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The pension plans of the grand coalition in 2018 referring to the demographic change

Future-compliant reorientation or termination of the inter-generation compact?

Term Paper (Advanced seminar) 2018 16 Pages

Business economics - Investment and Finance

Excerpt

Table of content

1. Table of Figures

2. Introduction

3. The German Pension system and the inter-generation compact in a nutshell
3.1. The development of the German Pension system
3.2. The inter-generation compact
3.3. Comparison between capital-covered and shared-financed systems

4. Pension plans of the Grand Coalition

5. The demographic change: development of the population in Germany and its consequences for the pension system

6. Financing of the pension plans

7. Conclusion and discussion

8. Bibliography

1. Table of Figures

Figure 1: The misery of the demographic change

Figure 2: The current pension value between 1992 and 2018

Figure 3: Development of the age structure in Germany in million people

Figure 4: Development of the federal expenditures for the general pension fund

2. Introduction

A rising life expectancy, the obsolescence of society and low birth rates - the current demographic change is a tremendous challenge for the German pension system. In its history, the German pension system has undergone several fundamental changes. Founded in 1899 as the first pension system worldwide, it continuously adapted to changing circumstances.

In 2018, the commission “Verlässlicher Generationenvertrag” is founded by the Great Coalition. Secretary of Labor, Hubertus Heil, chairs this commission. In cooperation with the Federation of Trade Unions, employers’ associations and the Max Planck Institute, the commission works out a plan to ensure the continuation of the current pension system and thus the continuance of the inter-generation compact.

This research paper focusses on how the decisions of the great coalition regarding the pension system suit the demographic change (Figure 1) and its impact on the inter-generation compact. After a short resume of the development of the German pension system and a differentiation between capital-covered and shared-financed pension schemes, the pension plans of the great coalition are analysed and evaluated from the aspect of the demographic change and their financing, before the answer to the starting question is given in the conclusion.

At this point, it has to be mentioned, that this research paper is to be understood as a general overview of the subject of demographic change, political decisions and the inter-generation compact. It explicitly focusses on the regular retirement pension and only briefly touches other pension forms like the mothers’ pension or the limited incapacity benefit whilst still using the costs of these for calculations. Therefore, the consulting of specialized literature is advised. Besides this, a basic knowledge of the German pension system is required.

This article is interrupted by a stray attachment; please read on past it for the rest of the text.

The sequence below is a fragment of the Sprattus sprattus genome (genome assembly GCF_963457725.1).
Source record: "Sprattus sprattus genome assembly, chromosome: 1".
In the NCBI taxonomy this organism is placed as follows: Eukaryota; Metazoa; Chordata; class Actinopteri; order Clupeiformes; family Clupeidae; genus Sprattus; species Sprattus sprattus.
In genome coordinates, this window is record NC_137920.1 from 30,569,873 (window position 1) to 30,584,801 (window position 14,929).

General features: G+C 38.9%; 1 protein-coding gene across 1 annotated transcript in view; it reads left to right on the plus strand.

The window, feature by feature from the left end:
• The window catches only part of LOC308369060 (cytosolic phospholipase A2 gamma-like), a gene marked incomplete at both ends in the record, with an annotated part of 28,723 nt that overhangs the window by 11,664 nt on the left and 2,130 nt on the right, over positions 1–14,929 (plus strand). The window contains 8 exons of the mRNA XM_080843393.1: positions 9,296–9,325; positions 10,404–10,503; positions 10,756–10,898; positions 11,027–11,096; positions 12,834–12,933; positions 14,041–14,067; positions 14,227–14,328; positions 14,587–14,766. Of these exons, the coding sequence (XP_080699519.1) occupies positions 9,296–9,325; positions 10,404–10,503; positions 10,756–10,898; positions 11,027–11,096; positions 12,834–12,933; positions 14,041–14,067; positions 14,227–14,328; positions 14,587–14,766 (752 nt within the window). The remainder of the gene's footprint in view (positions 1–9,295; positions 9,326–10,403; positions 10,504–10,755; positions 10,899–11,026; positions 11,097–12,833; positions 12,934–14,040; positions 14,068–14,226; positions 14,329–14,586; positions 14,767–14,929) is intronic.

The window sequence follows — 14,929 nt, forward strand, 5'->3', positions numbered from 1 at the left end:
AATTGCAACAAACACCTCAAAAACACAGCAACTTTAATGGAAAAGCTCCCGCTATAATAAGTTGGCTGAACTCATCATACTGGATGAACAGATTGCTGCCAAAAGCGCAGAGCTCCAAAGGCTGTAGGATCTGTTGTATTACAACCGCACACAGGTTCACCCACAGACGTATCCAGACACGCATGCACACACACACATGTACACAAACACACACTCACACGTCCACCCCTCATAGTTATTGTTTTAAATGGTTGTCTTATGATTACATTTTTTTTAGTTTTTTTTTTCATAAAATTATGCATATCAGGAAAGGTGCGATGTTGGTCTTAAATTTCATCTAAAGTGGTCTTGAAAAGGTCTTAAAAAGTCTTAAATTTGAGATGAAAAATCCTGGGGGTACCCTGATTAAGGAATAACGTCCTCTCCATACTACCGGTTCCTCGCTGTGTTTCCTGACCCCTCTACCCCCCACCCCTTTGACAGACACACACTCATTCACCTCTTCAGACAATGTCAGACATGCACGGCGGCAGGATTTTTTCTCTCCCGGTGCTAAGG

Abbildung in dieser Leseprobe nicht enthalten

Figure 1: The misery of the demographic change, comparison between life expectancy, retirement age and birth rate (source: own)

3. The German Pension system and the inter-generation compact in a nutshell

The following chapter gives a short resume of the development of the German pension system with the aim to give the reader a better understanding of today’s regulations and decisions. Whereas the first sub-chapter treats the development of the pension system from its very early beginning, the second and third sub-chapter explicitly concentrate on the introduction of the inter-generation compact and the effects of the change from a capital covered to a shared-financed system.

3.1. The development of the German Pension system

The German pension system was founded in 1889 to alleviate the consequences of age-poverty and invalidity. While there was still an emperor ruling Germany, the Social Security was self-administrated, which means that workers, contributors, and companies were mutually responsible for its administration. Today, this is still the case.

In the very early beginning, there was no pension system as it is known today, but rather a pension insurance, which was the base for a capital covered system: employees and employers paid mutually a premium of in average 2% of the employee’s wage. If having paid the premium for thirty years in total, the employees would receive a pension on completion of their seventieth year for the rest of their life. Yet, the pension level of in average around 23% was enormously lower as it is today.

The hyperinflation which resulted from the First World War destroyed approximately 90% of the reserve funds of the pension insurance and thus, it had no more financial meanings to fulfil the demands of its insureds. This was the beginning of the partial reserve pay-as-you-go pension system and thus the first step towards a shared financing. By using the incoming payments from current contributors for the payment of the pensions, the pension scheme was capable to overcome its financial deficit.